There is a difference between ordering changes and suggesting changes.

Right after Supersize Me came out there was a story of a woman who lost a lot of weight eating only at Mickey D's. Ate a lot of salads, drank water or diet and seems like skipped eating fries.

The core of weight loss is controlling what goes in your body. You can lose weight on a lemon pie diet if you have control, but then it was a control issue that leads one to needing a diet.

I don't see a limit being imposed to how many calories can be served or how many fat grams or whatever. Yet it does make sense to point out to the hospitality industry that they aren't making the weight problem any better with bad practices.

6/04/2006 10:54 AM  
Blogger Jimmy Moore said...

Hey Mark,

Actually, I blogged about the lady who lost weight eating at McDonald's and it was all about the choices in what she ate. And her story makes my point exactly. Blaming restaurants for obesity because they make unhealthy food available should be the job of the consumer fed up with it. IT'S NOT THE GOVERNMENT'S JOB TO DO THIS! :D

6/04/2006 11:52 AM  
Anonymous Anonymous said...

Dave you are mistaken about conservative governments, at least in regards to the USA. I am a conservative myself, and certainly do NOT believe in government micro-managing my life. I am a staunch supporter of individual liberties. It's actually the liberals and democrats who want government to control stuff like health care. In case you didn't notice, our friend Jimmy is a conservative as well. =)

No conservative ever proposed any of the numerous bans that we have on smoking in restaurants and other public buildings such as courthouses or city halls.

True conservatism promotes liberty and at the same time is strong on PERSONAL responsibility instead of the government holding our hands on everything. Limited government and all that.

6/04/2006 11:58 AM  
Blogger Science4u1959 said...

The Governement would do wise to focus on the QUALITY of foods served in restaurants instead of the QUANTITY. But it would be best if they would not interfere at all. It's like Dave said: Whatever the government does, it always ends up making the situation worse.

6/04/2006 12:22 PM  
Blogger Gary said...

The government should make guidelines, not impose laws on restaurants on menu choices or portion sizes. The customer is then free to select what he will eat and how much.

On the other hand, the government can determine the healthful of ingredients that restaurants (and food processors) use and legislate accordingly because customers cannot be expected to know everything that is good or bad for them. This is a matter of public health, not individual choice. The government has already prohibited the use of trans fats by food processors for products on the grocery store shelves. We should legislative similarly for restaurants. Restaurant customers cannot be expected to analyze everything on the menu every time they go out to eat. On the other hand, here's where the controversy makes such legislation difficult. What if the restaurant substitutes corn oil for trans fats? We still don't know if corn oil (or lard or cottonseed oil, etc. etc.) have a negative impact on health. But I don't think we can definitely order restaurants to use only grapeseed and olive oils. What about butter?

Then, the government should educate the public and let the public vote with its pocketbook. I patronize restaurants that, to the best of my knowledge, create meals with wholesome food and healthful ingredients, regardless of portion size. It's up to me to eat as much as I should and bring any leftovers home for another meal. And it's up to me to shun restaurants whose food I know is not good for me.

6/04/2006 2:36 PM  
Blogger Unknown said...

The obesity problem is because of companies that put high fructose corn syrup in everything from bread to every sweet item. A nutrituionist told me that HFCS keeps the chemical that signals your brain that you're full from working properly. So you just keep eating and eating.

Oh...smoking issue...every restaurant (including bars) are smoke free in California by law. And thank God because I can actually go out to eat or have a drink and BREATH.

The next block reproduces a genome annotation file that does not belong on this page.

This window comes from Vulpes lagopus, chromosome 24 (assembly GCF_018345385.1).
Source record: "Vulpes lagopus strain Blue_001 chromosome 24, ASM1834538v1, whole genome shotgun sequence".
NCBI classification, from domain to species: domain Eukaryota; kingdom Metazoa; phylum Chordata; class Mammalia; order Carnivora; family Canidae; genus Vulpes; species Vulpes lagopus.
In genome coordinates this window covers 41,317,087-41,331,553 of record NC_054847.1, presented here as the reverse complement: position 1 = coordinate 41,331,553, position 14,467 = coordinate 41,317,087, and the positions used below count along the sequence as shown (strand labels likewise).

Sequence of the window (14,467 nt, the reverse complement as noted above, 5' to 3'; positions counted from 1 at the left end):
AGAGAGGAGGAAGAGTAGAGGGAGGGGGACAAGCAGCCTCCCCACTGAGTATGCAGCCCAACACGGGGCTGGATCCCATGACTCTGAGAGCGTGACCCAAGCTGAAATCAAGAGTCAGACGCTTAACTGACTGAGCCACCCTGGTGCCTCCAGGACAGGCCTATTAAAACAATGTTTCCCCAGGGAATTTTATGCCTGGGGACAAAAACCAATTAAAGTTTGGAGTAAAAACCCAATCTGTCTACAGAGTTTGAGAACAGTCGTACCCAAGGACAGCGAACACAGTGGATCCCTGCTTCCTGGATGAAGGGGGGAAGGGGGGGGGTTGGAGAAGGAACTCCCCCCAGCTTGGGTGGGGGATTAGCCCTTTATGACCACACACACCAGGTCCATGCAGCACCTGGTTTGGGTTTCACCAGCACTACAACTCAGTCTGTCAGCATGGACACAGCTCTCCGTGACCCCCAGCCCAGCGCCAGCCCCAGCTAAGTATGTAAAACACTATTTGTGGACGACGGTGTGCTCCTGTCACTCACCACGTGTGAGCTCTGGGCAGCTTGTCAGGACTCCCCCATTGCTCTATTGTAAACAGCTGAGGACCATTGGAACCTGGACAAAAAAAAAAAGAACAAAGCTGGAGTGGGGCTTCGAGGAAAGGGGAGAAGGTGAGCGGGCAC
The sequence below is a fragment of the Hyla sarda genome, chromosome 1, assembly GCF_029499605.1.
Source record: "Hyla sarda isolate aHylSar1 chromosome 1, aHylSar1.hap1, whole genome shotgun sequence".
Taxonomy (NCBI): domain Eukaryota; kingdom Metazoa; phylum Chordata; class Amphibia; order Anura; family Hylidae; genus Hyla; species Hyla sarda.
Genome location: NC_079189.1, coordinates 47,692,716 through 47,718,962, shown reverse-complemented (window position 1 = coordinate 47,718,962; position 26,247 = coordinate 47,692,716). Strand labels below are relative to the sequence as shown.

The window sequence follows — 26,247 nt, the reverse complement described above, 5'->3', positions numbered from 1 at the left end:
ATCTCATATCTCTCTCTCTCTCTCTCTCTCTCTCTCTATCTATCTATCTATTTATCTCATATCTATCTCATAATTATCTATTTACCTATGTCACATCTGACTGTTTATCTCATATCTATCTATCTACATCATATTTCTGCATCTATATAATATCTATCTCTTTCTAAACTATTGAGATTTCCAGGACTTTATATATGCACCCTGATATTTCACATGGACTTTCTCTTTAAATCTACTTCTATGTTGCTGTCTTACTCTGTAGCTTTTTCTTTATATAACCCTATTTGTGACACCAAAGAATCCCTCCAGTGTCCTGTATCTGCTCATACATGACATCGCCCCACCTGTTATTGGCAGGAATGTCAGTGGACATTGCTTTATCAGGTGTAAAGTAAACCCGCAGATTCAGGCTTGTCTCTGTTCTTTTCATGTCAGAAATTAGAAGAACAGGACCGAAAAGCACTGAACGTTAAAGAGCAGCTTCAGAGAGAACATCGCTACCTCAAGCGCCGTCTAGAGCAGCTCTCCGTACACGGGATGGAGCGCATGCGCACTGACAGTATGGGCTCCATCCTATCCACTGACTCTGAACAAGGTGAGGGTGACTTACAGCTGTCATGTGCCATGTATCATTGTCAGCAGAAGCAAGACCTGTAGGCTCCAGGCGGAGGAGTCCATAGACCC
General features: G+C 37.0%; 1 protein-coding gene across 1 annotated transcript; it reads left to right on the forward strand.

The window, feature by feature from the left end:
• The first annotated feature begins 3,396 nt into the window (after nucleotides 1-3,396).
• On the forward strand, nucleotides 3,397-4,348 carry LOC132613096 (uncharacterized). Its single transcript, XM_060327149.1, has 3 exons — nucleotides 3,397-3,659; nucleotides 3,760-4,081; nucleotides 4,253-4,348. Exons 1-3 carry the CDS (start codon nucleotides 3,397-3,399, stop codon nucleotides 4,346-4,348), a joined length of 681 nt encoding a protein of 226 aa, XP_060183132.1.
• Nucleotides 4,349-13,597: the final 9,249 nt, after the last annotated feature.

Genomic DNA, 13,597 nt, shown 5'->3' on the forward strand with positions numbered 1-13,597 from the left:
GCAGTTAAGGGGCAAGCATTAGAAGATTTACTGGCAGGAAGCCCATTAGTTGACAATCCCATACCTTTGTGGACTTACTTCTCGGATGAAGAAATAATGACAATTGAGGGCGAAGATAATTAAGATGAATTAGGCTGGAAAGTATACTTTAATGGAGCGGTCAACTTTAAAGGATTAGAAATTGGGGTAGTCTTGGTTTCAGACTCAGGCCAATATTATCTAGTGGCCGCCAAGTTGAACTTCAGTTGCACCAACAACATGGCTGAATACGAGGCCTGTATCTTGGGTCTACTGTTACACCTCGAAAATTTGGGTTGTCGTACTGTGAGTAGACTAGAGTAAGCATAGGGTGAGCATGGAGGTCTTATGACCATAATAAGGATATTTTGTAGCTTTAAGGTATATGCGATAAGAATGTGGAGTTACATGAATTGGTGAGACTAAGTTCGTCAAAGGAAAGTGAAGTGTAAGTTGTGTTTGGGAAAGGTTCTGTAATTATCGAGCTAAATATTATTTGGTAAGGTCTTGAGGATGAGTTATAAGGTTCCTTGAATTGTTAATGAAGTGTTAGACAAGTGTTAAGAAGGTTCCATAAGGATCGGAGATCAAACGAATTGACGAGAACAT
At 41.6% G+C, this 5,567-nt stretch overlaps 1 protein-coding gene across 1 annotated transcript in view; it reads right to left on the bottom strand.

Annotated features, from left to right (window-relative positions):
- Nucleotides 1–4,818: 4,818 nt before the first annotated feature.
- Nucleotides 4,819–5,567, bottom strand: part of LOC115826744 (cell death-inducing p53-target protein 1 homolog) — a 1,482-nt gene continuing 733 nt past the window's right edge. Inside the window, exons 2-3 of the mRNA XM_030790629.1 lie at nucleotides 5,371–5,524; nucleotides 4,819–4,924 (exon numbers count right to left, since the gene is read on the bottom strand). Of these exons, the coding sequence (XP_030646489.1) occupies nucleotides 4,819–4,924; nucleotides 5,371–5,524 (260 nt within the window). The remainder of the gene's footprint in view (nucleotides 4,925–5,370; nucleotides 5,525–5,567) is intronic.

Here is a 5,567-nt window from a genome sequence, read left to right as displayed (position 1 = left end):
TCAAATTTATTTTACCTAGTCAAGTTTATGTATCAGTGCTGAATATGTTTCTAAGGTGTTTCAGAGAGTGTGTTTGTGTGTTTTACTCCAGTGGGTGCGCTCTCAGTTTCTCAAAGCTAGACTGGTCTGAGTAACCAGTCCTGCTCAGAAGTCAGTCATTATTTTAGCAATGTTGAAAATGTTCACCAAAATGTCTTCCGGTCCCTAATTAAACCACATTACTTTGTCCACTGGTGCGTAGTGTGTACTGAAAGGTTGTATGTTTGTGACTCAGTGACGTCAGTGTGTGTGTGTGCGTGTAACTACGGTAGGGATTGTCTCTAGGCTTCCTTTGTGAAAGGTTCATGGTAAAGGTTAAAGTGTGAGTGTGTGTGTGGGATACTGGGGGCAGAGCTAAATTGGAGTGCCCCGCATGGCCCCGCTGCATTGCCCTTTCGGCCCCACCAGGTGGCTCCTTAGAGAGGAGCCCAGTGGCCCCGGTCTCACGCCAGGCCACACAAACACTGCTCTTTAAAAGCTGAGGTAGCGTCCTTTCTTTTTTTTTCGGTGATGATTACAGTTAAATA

Smoking is a public health issue. No matter how healthy my restaurant choices are, I have no choice about where someone's smoke drifts, and neither to the waitresses who service tables in those areas. If someone wants a cigarette they can step outside and smoke and then come back in.

6/04/2006 9:27 PM  
Blogger Science4u1959 said...

Gary: guidelines are fine, as long as they are based on objective, measureable, quantifiable scientific facts. But even one cursory look at the current "guidelines" the Government provides proves that they are seriously flawed (to state it mildly). The current obesity and diabetic epidemic is for the largest part the result of Government and semi-Gov't guidelines, propaganda and regulations. Many completely preventable illnesses and ailments are the direct result of Gov't interference.

Without wanting to sound as a conspiracy buff, I don't trust Gov't anymore. Do you? Can we trust them to do anything right? I highly doubt it. Sure, they require labeling and banned trans-fats: but only after decades (!) of evidence completely forced them to finally do something about it. And guess who brought upon the change? Not the scientific establishment. No, outsiders, renegades and pioneers with courage, like dr. Robert C. Atkins: those are the people that brought about the change - and paid the price for it. Gov't is only good at enforcing (violently even, sometimes) the status quo.

Part of the problem here are the so-called "health" groups and organizations: these groups of noisy negativists, together with vested interests influence Gov't often in a far too big way. Those with the best friends and promotors (plus free exposure) in media often "win" the argument at the expense of real, objective, hard science. There are countless examples of that - for example the discussion about saturated fats. Despite a total lack of even a shred of evidence these essential nutrients were completely demonized in the media, with complete and official Gov't backing. Only now, after 4 decades of evidence to the contrary, there are SOME in Gov't willing to admit that indeed there is something called "essential fats". A total outrage that has done incredible damage.

And that's only one example! All the more reason NOT to trust them for anything. The Gov't should concentrate on the (few) things it is good at: collecting taxes and keeping a reasonable degree of law and order, and perhaps defense.

For the rest, I think it would be best to keep them out of our lives as much as possible: and their greedy little fingers out of our wallets. Maybe I am overly cynical here, but I really feel that history clearly has shown this to be the best for all parties involved - in almost every country.

6/04/2006 10:32 PM